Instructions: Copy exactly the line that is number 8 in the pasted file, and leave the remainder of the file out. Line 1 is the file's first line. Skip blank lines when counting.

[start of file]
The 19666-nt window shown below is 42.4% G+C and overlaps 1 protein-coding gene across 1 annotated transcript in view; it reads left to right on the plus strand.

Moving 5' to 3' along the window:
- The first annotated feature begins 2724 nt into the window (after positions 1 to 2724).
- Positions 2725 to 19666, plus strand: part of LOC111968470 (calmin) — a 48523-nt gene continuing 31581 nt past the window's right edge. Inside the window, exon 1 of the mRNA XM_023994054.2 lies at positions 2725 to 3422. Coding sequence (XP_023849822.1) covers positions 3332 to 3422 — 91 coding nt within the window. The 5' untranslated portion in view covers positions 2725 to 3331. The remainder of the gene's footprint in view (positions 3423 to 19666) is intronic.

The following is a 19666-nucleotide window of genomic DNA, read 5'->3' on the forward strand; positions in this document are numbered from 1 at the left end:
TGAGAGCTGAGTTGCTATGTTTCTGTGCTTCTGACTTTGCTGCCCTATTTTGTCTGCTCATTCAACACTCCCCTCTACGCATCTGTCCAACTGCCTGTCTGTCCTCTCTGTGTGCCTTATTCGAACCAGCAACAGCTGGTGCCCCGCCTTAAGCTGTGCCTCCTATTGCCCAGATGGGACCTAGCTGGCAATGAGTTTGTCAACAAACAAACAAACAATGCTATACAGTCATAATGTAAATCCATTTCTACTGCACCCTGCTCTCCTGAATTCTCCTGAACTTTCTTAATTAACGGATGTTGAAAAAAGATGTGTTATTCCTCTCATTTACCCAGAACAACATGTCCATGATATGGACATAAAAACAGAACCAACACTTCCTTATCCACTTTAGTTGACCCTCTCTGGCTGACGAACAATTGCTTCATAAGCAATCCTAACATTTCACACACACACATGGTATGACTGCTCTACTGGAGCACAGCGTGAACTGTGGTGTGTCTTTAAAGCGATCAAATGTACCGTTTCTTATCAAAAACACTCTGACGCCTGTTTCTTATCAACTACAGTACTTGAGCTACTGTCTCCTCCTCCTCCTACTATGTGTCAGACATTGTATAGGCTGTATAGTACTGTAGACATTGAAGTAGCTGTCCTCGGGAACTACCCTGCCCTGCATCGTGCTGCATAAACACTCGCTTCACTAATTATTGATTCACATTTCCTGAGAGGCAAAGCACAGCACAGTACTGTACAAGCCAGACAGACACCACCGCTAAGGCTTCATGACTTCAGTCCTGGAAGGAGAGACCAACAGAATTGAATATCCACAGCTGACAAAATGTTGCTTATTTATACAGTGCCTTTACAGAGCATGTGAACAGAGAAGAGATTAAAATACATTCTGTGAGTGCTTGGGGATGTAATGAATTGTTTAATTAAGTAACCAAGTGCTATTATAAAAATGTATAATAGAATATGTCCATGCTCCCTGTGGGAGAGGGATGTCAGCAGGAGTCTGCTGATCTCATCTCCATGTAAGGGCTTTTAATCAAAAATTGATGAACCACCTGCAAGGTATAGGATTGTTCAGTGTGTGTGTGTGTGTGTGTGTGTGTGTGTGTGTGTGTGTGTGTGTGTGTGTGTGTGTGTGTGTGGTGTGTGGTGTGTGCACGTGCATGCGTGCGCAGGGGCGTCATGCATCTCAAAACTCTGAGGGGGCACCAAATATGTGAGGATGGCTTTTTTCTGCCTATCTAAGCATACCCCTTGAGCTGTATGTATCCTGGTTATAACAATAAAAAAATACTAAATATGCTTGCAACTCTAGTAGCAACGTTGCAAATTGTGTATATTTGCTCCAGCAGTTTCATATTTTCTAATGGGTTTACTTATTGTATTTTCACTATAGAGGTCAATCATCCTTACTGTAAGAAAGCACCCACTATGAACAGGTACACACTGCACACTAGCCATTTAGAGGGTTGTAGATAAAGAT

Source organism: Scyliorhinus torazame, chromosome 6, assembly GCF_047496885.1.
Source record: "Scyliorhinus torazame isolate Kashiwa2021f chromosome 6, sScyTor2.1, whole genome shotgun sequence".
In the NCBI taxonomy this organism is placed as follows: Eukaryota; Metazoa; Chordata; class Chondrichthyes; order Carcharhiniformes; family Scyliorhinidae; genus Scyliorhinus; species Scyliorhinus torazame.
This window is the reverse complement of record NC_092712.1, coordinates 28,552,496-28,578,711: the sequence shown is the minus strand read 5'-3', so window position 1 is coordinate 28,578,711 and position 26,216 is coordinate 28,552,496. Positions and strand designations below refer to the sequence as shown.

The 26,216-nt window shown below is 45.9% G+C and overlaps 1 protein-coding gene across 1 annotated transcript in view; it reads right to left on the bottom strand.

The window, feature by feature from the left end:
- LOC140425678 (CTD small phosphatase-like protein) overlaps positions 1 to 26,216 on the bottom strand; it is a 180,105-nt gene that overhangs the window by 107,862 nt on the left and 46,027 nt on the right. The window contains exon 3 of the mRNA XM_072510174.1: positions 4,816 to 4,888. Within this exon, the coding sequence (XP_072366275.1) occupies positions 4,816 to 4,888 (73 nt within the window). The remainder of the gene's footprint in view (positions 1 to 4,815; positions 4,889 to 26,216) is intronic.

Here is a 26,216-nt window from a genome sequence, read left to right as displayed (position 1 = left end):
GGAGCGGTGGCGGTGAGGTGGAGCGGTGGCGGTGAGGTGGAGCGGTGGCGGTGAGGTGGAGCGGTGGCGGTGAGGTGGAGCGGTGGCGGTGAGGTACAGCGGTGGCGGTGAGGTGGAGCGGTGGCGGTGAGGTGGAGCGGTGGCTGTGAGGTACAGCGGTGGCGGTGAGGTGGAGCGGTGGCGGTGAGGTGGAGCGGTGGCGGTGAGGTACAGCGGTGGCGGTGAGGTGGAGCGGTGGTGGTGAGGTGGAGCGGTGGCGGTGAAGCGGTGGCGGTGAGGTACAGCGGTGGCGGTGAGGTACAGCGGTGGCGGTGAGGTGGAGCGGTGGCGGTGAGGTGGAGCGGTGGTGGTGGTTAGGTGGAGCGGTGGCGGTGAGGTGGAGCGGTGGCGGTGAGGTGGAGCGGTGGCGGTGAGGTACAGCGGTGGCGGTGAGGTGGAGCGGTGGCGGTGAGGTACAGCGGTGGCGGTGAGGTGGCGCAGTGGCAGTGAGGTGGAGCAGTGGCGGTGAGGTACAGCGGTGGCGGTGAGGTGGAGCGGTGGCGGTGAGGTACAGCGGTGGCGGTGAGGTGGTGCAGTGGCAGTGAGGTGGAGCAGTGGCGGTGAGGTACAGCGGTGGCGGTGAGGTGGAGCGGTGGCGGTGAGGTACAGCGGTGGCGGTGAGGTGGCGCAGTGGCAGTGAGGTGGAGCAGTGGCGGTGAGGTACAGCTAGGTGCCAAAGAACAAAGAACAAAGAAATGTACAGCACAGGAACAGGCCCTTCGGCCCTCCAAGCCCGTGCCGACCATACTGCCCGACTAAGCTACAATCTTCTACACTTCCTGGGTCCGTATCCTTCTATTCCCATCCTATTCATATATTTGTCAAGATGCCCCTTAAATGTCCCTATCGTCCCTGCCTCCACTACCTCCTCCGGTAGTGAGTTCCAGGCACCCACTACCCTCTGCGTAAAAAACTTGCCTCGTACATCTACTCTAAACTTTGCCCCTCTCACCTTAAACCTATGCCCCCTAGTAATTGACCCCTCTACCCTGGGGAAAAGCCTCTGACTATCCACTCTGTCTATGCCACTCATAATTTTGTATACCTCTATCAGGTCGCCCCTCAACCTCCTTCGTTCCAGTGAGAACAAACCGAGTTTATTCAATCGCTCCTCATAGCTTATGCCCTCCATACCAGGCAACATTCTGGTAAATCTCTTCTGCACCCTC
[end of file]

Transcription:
Source record: "Scyliorhinus torazame isolate Kashiwa2021f chromosome 6, sScyTor2.1, whole genome shotgun sequence".